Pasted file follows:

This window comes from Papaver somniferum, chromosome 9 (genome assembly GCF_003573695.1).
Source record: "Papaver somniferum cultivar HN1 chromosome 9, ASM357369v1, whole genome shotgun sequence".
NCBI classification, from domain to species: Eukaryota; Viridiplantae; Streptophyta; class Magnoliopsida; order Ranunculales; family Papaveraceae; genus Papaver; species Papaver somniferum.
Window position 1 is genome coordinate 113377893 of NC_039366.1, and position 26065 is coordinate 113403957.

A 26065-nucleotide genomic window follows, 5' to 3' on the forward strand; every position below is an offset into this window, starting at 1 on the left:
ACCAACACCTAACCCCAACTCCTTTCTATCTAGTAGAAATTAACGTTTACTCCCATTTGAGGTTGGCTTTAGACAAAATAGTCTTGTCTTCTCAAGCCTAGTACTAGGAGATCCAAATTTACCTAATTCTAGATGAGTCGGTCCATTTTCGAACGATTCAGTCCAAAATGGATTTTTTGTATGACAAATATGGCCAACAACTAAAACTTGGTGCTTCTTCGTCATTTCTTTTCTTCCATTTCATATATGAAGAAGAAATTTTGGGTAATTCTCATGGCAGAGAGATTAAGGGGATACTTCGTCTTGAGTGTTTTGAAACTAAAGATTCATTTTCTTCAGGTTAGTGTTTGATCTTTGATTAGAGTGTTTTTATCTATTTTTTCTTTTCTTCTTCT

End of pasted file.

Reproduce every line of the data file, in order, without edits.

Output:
This window comes from Papaver somniferum, chromosome 9 (genome assembly GCF_003573695.1).
Source record: "Papaver somniferum cultivar HN1 chromosome 9, ASM357369v1, whole genome shotgun sequence".
NCBI classification, from domain to species: Eukaryota; Viridiplantae; Streptophyta; class Magnoliopsida; order Ranunculales; family Papaveraceae; genus Papaver; species Papaver somniferum.
Window position 1 is genome coordinate 113377893 of NC_039366.1, and position 26065 is coordinate 113403957.

A 26065-nucleotide genomic window follows, 5' to 3' on the forward strand; every position below is an offset into this window, starting at 1 on the left:
ACCAACACCTAACCCCAACTCCTTTCTATCTAGTAGAAATTAACGTTTACTCCCATTTGAGGTTGGCTTTAGACAAAATAGTCTTGTCTTCTCAAGCCTAGTACTAGGAGATCCAAATTTACCTAATTCTAGATGAGTCGGTCCATTTTCGAACGATTCAGTCCAAAATGGATTTTTTGTATGACAAATATGGCCAACAACTAAAACTTGGTGCTTCTTCGTCATTTCTTTTCTTCCATTTCATATATGAAGAAGAAATTTTGGGTAATTCTCATGGCAGAGAGATTAAGGGGATACTTCGTCTTGAGTGTTTTGAAACTAAAGATTCATTTTCTTCAGGTTAGTGTTTGATCTTTGATTAGAGTGTTTTTATCTATTTTTTCTTTTCTTCTTCT